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Post Options Post Options   Thanks (0) Thanks(0)     Back to Top Direct Link To This Post Posted: November/11/2007 at 09:22
jackG View Drop Down
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My scopes, all two of them, have z-plex type reticles.   I understand that the scope reticle may be used to range targets.  For example, knowing the approximate dimensions of say a deer's body height, one can estimate the range.  Someone suggested that based on how large the body appears relative the dot spacing allows that range estimate.  Then one can move the dots up or down in order compensate.   Is that right, and if so are there  hunters here who use that feature?  And can the same thing be done with a plex type reticle? 
Post Options Post Options   Thanks (0) Thanks(0)     Back to Top Direct Link To This Post Posted: November/11/2007 at 09:30
Dale Clifford View Drop Down
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Someone suggested that based on how large the body appears relative the dot spacing allows that range estimate.  Then one can move the dots up or down in order compensate

 

basically the way the bas leo system works on the 3's they then add distance markers on the power selector. if you have the distance then dial in or use the amout of estimated hold over.

Post Options Post Options   Thanks (0) Thanks(0)     Back to Top Direct Link To This Post Posted: November/11/2007 at 10:21
RONK View Drop Down
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JackG- you can certainly range to some extent with virtually any plex-type reticle as long as you know the size of your target and the angular subtension of your particular reticle. Keep in mind that said subtension will change as you change magnification settings,( in a scope with a second focal plane reticle, which most variables are.)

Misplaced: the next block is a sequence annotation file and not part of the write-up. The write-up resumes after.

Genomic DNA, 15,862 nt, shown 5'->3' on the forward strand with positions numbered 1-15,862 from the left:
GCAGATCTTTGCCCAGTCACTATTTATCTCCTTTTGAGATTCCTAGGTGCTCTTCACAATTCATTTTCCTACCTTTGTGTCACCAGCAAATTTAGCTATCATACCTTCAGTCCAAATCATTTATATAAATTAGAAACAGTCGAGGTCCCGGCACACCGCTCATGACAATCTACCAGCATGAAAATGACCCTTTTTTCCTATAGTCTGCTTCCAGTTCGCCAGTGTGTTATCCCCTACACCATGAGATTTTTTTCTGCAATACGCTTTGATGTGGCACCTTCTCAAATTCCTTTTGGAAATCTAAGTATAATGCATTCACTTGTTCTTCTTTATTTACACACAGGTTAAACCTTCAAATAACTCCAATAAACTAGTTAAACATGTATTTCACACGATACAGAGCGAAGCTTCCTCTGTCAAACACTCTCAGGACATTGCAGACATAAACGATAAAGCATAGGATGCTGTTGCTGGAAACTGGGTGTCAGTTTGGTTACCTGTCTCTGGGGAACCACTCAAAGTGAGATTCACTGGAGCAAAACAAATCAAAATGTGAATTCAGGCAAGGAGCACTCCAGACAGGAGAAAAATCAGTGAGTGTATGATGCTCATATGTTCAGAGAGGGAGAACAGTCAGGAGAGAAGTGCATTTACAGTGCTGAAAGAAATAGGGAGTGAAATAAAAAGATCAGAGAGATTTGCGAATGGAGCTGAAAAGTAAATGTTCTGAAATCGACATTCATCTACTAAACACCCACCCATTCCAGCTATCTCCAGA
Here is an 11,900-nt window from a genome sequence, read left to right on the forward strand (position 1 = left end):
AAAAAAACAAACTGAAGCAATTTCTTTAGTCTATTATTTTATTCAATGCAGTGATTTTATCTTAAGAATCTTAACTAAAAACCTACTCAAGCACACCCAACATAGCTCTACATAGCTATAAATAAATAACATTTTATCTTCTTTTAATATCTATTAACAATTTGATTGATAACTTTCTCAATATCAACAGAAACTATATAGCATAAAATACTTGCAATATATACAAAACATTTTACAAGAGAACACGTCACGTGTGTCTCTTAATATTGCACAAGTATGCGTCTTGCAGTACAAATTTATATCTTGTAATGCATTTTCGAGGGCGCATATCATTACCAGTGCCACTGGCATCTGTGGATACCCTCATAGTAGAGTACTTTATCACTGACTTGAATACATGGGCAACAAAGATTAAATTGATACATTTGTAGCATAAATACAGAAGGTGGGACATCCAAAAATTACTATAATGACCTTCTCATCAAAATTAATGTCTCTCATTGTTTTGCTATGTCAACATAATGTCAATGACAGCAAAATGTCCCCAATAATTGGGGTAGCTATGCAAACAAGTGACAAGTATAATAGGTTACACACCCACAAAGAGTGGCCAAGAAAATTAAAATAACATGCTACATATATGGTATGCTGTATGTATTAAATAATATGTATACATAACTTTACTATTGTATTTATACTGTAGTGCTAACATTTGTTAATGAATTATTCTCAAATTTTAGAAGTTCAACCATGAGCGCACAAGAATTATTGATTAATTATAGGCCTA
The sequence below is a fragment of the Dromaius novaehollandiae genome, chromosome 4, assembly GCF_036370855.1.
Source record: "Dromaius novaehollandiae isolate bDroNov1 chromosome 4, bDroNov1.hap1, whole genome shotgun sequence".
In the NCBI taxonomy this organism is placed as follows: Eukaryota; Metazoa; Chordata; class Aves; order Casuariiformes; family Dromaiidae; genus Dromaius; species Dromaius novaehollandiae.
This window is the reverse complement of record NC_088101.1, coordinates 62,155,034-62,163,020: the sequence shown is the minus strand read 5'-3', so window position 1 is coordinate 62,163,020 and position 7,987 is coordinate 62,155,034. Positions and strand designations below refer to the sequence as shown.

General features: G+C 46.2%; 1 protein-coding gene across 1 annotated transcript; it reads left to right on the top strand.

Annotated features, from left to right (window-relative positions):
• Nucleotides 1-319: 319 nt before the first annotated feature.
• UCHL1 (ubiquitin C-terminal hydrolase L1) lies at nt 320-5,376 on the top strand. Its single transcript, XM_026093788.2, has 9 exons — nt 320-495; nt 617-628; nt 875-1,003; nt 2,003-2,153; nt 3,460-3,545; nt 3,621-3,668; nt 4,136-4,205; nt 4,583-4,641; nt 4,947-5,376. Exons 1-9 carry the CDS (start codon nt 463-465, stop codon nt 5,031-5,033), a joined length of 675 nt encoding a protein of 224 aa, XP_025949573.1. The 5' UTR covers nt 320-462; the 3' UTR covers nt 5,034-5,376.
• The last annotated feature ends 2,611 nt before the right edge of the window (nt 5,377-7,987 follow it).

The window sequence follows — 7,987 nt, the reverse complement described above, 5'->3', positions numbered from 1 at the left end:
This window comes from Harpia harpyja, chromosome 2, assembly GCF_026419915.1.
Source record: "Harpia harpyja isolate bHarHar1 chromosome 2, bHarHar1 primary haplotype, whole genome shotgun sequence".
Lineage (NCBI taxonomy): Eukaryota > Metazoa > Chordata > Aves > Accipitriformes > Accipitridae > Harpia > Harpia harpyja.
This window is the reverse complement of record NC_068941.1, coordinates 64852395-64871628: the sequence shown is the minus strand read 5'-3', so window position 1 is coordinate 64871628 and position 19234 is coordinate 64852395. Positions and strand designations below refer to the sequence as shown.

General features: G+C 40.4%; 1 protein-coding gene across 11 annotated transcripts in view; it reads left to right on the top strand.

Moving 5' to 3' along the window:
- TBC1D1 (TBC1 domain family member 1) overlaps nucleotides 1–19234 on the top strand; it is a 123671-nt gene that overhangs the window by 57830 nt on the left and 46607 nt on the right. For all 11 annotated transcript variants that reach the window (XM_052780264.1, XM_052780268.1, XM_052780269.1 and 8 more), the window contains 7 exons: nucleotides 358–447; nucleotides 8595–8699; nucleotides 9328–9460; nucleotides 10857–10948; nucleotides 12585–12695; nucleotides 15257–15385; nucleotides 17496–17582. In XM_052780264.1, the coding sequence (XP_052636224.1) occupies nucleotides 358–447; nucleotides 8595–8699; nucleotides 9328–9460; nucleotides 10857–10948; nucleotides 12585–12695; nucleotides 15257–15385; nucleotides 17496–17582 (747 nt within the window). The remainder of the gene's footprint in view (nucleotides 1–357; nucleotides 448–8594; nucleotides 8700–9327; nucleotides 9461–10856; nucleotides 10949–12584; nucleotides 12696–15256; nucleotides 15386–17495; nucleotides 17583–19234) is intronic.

As Dale mentioned, an alternate method is set up in some scopes by the manufacturer in which you adjust the magnification to "bracket" an animal of a given size, within the space between the crosshairs and the top of the thick lower post section, (for example only -it varies among manufacturers; read the manual.).  You then read a value on the power selector dial which indicates the range to that animal, usually represented in yards.

Post Options Post Options   Thanks (0) Thanks(0)     Back to Top Direct Link To This Post Posted: November/11/2007 at 17:36
sscoyote View Drop Down
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All of those systems of measurement are based on the same mathematical formula that is used by the mil-dot guys to range a tgt. Here's the most basic subtension ranging equation (inches to yds.)--

 

tgt. size (") x range of reticle subtension measurement (usually 100 yds.) / reticle subtension (") / quantity of the "subtension unit" tgt. occupies (tenths of the total subtension) = range (yds.)

 

Looks complicated, super-simple to apply. Suppose the subtension of your plex post tip is 5 inches @ 100 yds. post tip to post tip, and suppose u want to set up a system to range a 16" deer back to brisket (Leupold's std.). Just substitute the variables into the equation above to get this--